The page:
Productive strong safety in SEC with coverage and tackling ability. Does not have great speed, but a playmaker at the back end of a secondary. Should be able to compete for a starting position and contribute on special teams if he does not start.
76. Aaron Henry, FS, Wisconsin
Well-rounded free safety. Good tackler, covers well and has good ball skills. Short for the position but a good athlete. Productive player in the Big Ten with potential to be an NFL starter.
77. Jarius Wright, WR, Arkansas
Explosive wide receiver with tremendous speed and lateral agility. Very productive in SEC and a big-play threat. Ideally suited to be an NFL slot receiver. Dangerous in space.
78. Kirk Cousins, QB, Michigan State
Solid all-around quarterback. Nothing spectacular about his game, but perfectly suited to be a No. 2 quarterback. Subpar arm strength, but an intelligent decision-maker with good intangibles. A solid all-around pocket-passer and productive in Big Ten. Should pick up an NFL offense quickly and be able to spot start if needed.
79. Michael Egnew, TE, Missouri
Talented receiving threat and very good athlete. Productive receiver for Missouri who will present a downfield receiving threat in the middle of the field. Will not make defenders miss in space. Not a capable in-line blocker.
Isaiah Pead, RB, Cincinnati
80. Jaye Howard, DE, Florida
Talented defensive lineman whose best fit comes as a 5-technique defensive end in a 3-4. Productivity at Florida never lived up to his ability, but he is a big, strong defensive lineman who is solid against the run and a capable pass-rusher. Could start in the right defense.
81. Bernard Pierce, RB, Temple
Powerful, strong running back who was very productive at Temple. Good athlete for a power back. Will be a good complementary back for a team whose feature back is a smaller speed back.
82. Jared Crick, DT/DE, Nebraska
At only 276 pounds, very undersized for a defensive tackle, but lacks athleticism to play defensive end in a 4-3 scheme. Almost exclusively a 3-4 defensive end. Talented player who was productive when on the field at Nebraska, but career was plagued by injuries. Regardless of scheme, should be a rotational player at next level.
83. Nicolas Jean-Baptiste, NT, Baylor
Has upside to be a starting-caliber nose tackle. Big, powerful defensive lineman who could develop into a formidable starter in a three-man front. Was productive in taking over for Phil Taylor as Baylor’s nose tackle in his senior season. Not an explosive athlete and may not be a three-down lineman in NFL, but given importance of nose tackles, worth a good look from 3-4 defensive teams.
84. Chandler Jones, DE/OLB, Syracuse
Long, athletic hybrid pass-rusher. Could fit as either a defensive end in a four-man front as an outside linebacker in a 3-4 defense. Intriguing upside, but not particularly productive in the Big East.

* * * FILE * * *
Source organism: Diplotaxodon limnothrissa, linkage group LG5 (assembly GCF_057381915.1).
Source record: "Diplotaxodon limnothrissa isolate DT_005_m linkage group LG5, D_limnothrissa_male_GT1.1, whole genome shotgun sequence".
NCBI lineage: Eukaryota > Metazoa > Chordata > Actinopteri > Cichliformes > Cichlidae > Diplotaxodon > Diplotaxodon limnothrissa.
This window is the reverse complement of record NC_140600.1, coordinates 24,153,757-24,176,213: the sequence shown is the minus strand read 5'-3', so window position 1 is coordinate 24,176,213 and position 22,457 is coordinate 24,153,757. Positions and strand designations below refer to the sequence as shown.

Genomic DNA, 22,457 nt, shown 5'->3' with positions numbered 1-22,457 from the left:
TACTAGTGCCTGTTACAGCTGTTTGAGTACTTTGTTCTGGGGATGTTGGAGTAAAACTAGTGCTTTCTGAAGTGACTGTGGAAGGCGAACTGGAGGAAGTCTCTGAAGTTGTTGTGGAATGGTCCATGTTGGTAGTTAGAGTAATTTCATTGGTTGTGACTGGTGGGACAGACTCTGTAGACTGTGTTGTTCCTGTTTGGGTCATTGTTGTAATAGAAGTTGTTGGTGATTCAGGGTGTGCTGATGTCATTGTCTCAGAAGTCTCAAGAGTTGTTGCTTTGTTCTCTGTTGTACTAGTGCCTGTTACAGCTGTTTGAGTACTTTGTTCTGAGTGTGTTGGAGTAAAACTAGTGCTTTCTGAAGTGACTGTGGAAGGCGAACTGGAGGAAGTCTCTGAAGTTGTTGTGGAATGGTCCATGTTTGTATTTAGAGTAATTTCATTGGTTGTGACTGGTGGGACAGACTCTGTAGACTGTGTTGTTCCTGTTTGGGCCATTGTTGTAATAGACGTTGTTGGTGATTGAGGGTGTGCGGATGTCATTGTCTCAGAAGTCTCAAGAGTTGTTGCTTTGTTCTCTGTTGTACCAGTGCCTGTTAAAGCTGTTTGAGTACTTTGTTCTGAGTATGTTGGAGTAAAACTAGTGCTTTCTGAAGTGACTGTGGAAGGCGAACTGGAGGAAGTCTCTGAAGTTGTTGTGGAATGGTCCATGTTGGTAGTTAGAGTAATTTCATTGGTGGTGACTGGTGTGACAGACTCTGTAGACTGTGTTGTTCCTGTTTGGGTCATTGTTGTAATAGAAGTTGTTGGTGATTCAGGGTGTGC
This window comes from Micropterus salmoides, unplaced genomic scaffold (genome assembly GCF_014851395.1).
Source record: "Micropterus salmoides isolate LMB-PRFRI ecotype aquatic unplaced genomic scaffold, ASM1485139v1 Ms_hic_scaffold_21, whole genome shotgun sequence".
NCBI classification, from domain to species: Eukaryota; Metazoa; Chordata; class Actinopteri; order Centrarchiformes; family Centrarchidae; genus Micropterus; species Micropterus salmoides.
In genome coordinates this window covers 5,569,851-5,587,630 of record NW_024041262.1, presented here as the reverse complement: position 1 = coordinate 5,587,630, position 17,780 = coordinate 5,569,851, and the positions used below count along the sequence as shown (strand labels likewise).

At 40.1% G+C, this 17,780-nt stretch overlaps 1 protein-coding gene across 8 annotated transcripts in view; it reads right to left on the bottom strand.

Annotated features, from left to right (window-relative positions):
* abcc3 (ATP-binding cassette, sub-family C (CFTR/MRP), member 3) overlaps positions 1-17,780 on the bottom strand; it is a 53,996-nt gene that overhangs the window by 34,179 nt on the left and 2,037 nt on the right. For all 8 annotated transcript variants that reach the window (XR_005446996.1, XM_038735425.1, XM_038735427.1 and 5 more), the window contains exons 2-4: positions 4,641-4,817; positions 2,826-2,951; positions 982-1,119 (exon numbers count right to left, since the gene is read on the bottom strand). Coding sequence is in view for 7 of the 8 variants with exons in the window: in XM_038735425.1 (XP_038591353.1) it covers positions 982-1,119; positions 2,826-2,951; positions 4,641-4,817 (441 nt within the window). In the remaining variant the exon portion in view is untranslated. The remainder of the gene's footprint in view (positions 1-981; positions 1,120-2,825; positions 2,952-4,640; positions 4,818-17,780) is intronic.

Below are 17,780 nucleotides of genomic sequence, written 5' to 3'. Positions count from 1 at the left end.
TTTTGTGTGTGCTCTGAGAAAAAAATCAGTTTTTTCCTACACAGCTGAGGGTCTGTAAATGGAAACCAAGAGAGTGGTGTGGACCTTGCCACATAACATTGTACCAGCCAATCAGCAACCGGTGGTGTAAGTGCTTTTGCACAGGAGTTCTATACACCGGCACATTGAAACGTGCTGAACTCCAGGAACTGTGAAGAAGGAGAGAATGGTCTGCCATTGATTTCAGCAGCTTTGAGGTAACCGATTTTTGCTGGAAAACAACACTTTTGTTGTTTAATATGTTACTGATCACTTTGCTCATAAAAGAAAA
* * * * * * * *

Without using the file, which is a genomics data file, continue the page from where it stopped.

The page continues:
85. Tommy Streeter, WR, Miami
Terrific combination of size and speed. Inconsistent productivity at Miami, but has big upside as a deep threat. His game is raw, but a very intriguing developmental prospect.
86. Keenan Robinson, LB, Texas
Big, athletic and well-rounded playmaker at the linebacker position. Versatile player whose best fits are as a 4-3 outside linebacker or as a 3-4 inside linebacker. Good tackler and good at dropping back in coverage. Not a standout, but should be productive rotational player.
87. Bobby Massie, OT, Mississippi
Long, angular offensive tackle. His game is raw, but has the skill to be a solid NFL right tackle. Good but not great footwork with decent strength. Could project to left tackle, but may not be capable of starting there at next level.
88. Isaiah Pead, RB, Cincinnati
Well-rounded running back. Hard runner who is undersized to run between the tackles, but also has good speed and quickness. Effective receiver out of the backfield, willing blocker. Will be a good addition to a running backs rotation.
89. Markelle Martin, SS, Oklahoma State
Hard-hitting playmaker at safety. Productive at Oklahoma State, but may struggle in coverage at next level with subpar athleticism and stiff hips.
90. Chris Givens, WR, Wake Forest
Productive wide receiver at Wake Forest. Good hands and effective route runner. Very good athlete. Only 6'0" tall, but a solid all-around game. Should be a solid third or fourth receiver at next level.
91. Chris Rainey, WR/RB, Florida
Very dynamic athlete with dangerous speed. 40-yard dash times at combine and pro day were slightly disappointing, but still fast. Played running back at Florida, but with his straight-line speed and ability as a receiver out of the backfield, projects best as an NFL slot receiver. Should also provide value as a kick returner.
92. Brandon Brooks, G, Miami (Ohio)
Massive and very strong guard. Often dominant against MAC competition, and was dominant in Shrine Game. Had very impressive pro day workout. Very powerful as a run-blocker, but footwork needs work. Could emerge as a quality starting guard.
93. Travis Lewis, OLB, Oklahoma
Great talent, but his collegiate career was derailed by injuries. Instinctive playmaker, solid tackler and skilled in coverage. Subpar athlete for an NFL linebacker. Durability concerns hurt his stock.
94. Tony Bergstrom, G/OT, Utah
Very productive left tackle at Utah who should kick inside to guard at next level. Solid all-around blocker, but does not have great feet and will not dominate. Best suited to be a three-position backup at both guard spots and right tackle.
95. James Brown, G, Troy